We also visited the Nyamata Church. In 1992, Hutus had wanted to kill the Tutsis in this region and the Tutsis found refuge in the church.  A nun, Sr. Tonia Locatelli, demanded that the Hutus not kill anyone, that the Tutsis had done nothing wrong.  The only killing that took place was the murder of Sr. Tonia the next day after she spoke out using the media.  In spring 1994, when the genocide was in full swing, the Nyamata Tutsis took refuge in the church, but it did no good.  The Tutsis had the iron doors locked, so the Hutus threw in grenades (one can see the whole through the door and shrapnel marks on the ceiling and walls.  Women inside the church tried to protect their babies from the grenades and shrapnel by putting them at the back of the church.  When the Hutus could finally enter, they smashed the babies against the wall.  We were able to walk down into what is called a mass grave.  We saw many skulls and rows of bones.  It is the final resting place for these people.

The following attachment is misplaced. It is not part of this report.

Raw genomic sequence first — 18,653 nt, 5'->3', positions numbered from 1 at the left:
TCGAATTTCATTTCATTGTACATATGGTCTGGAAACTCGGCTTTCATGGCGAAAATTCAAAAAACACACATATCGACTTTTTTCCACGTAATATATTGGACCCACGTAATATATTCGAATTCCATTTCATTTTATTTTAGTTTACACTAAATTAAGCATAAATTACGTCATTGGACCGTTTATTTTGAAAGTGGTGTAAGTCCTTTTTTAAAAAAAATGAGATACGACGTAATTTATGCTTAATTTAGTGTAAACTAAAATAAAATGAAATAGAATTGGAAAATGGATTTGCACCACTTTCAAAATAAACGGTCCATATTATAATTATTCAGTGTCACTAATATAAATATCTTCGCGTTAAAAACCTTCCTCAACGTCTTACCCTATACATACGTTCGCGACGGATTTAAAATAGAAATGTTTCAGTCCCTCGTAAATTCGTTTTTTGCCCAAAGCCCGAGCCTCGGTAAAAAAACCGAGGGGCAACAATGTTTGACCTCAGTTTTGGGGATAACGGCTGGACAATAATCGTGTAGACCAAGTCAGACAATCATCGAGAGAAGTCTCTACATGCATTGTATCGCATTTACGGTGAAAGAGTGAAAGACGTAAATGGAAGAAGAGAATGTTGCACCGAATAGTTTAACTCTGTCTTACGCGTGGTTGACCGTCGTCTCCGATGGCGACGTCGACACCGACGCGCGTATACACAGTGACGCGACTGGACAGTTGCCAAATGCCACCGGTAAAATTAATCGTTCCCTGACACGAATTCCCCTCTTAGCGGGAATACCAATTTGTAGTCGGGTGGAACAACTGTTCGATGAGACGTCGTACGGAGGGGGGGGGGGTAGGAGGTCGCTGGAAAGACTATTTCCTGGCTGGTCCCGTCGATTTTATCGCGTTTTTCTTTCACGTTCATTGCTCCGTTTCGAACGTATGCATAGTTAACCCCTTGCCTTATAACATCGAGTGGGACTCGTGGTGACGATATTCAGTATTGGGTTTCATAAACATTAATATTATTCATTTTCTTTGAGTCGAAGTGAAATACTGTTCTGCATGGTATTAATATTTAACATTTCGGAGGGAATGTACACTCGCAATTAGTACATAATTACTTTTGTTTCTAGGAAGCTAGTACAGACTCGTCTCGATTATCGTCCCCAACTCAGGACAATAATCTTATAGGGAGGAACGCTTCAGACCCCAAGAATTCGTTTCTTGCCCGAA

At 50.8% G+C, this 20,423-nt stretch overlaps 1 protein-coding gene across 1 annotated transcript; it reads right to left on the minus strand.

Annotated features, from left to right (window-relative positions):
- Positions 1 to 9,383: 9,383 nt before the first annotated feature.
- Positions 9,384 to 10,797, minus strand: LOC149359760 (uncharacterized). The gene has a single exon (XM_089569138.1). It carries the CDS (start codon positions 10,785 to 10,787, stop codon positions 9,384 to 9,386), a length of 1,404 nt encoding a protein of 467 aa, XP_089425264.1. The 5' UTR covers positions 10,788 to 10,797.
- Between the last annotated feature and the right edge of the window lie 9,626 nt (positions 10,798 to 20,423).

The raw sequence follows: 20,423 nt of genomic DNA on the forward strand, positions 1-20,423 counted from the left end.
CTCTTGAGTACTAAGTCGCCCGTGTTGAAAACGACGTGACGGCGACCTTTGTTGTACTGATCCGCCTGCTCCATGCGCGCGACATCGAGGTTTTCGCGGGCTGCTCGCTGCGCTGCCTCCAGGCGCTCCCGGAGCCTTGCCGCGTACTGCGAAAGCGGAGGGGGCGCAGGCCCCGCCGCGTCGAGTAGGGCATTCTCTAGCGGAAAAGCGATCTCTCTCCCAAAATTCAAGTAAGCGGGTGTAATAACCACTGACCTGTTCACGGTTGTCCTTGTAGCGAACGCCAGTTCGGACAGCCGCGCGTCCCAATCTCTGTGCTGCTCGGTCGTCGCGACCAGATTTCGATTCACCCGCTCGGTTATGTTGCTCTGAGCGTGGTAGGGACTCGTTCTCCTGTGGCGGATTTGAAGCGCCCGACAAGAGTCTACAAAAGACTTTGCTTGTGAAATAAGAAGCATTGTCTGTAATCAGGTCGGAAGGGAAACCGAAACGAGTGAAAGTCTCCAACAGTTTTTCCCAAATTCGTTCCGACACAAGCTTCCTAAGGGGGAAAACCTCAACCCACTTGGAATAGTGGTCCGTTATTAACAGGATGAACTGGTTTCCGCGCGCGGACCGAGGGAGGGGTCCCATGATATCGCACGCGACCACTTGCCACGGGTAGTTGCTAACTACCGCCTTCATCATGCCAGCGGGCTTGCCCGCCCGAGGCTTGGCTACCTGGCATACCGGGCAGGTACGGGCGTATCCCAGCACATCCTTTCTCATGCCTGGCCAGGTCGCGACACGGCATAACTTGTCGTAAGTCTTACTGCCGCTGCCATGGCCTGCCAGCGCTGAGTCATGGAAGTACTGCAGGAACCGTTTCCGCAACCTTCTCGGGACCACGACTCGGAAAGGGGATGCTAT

This may be hard to read, but imagine…twenty years later, most of these people have been able to forgive what happened.  They understand what colonialism did to their people…what the Europeans did by grouping Rwandans into economic groups - minority Tutsis were preferred.  The Hutus took advantage of their own numbers when de-colonization took place.  Now, Rwandans are recreating their identity.  Do you remember when the Amish girls were murdered a few years ago?  The elders of the Amish community went the same day to visit the wife of the murderer of their daughters.  The elders wanted to offer her their help.